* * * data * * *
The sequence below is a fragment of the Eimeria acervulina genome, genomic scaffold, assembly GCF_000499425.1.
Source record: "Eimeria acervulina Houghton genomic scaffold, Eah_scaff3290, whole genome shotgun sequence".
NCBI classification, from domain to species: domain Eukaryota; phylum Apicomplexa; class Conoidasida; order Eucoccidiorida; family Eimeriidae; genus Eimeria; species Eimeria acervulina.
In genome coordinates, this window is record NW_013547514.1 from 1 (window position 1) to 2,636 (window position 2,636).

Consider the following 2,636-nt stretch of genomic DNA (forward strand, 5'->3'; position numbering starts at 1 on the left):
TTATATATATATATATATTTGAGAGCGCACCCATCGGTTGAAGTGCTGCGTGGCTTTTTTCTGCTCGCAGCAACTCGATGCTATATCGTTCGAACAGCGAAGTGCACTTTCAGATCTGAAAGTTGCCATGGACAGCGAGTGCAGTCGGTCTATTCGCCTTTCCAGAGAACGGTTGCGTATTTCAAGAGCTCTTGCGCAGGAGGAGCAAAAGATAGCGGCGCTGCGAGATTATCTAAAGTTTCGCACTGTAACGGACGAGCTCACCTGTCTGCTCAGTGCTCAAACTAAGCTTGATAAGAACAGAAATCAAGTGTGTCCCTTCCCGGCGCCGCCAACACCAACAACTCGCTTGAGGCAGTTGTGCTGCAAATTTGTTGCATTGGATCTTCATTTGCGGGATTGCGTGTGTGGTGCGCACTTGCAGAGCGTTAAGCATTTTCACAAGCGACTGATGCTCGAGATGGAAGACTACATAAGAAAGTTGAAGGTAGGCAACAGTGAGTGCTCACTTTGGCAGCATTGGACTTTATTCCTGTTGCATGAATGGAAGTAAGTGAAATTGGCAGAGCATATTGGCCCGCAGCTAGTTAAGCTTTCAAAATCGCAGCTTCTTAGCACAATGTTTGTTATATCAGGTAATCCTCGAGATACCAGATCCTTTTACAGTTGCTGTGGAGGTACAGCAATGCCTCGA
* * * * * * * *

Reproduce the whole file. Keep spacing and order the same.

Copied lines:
The sequence below is a fragment of the Eimeria acervulina genome, genomic scaffold, assembly GCF_000499425.1.
Source record: "Eimeria acervulina Houghton genomic scaffold, Eah_scaff3290, whole genome shotgun sequence".
NCBI classification, from domain to species: domain Eukaryota; phylum Apicomplexa; class Conoidasida; order Eucoccidiorida; family Eimeriidae; genus Eimeria; species Eimeria acervulina.
In genome coordinates, this window is record NW_013547514.1 from 1 (window position 1) to 2,636 (window position 2,636).

Consider the following 2,636-nt stretch of genomic DNA (forward strand, 5'->3'; position numbering starts at 1 on the left):
TTATATATATATATATATTTGAGAGCGCACCCATCGGTTGAAGTGCTGCGTGGCTTTTTTCTGCTCGCAGCAACTCGATGCTATATCGTTCGAACAGCGAAGTGCACTTTCAGATCTGAAAGTTGCCATGGACAGCGAGTGCAGTCGGTCTATTCGCCTTTCCAGAGAACGGTTGCGTATTTCAAGAGCTCTTGCGCAGGAGGAGCAAAAGATAGCGGCGCTGCGAGATTATCTAAAGTTTCGCACTGTAACGGACGAGCTCACCTGTCTGCTCAGTGCTCAAACTAAGCTTGATAAGAACAGAAATCAAGTGTGTCCCTTCCCGGCGCCGCCAACACCAACAACTCGCTTGAGGCAGTTGTGCTGCAAATTTGTTGCATTGGATCTTCATTTGCGGGATTGCGTGTGTGGTGCGCACTTGCAGAGCGTTAAGCATTTTCACAAGCGACTGATGCTCGAGATGGAAGACTACATAAGAAAGTTGAAGGTAGGCAACAGTGAGTGCTCACTTTGGCAGCATTGGACTTTATTCCTGTTGCATGAATGGAAGTAAGTGAAATTGGCAGAGCATATTGGCCCGCAGCTAGTTAAGCTTTCAAAATCGCAGCTTCTTAGCACAATGTTTGTTATATCAGGTAATCCTCGAGATACCAGATCCTTTTACAGTTGCTGTGGAGGTACAGCAATGCCTCGA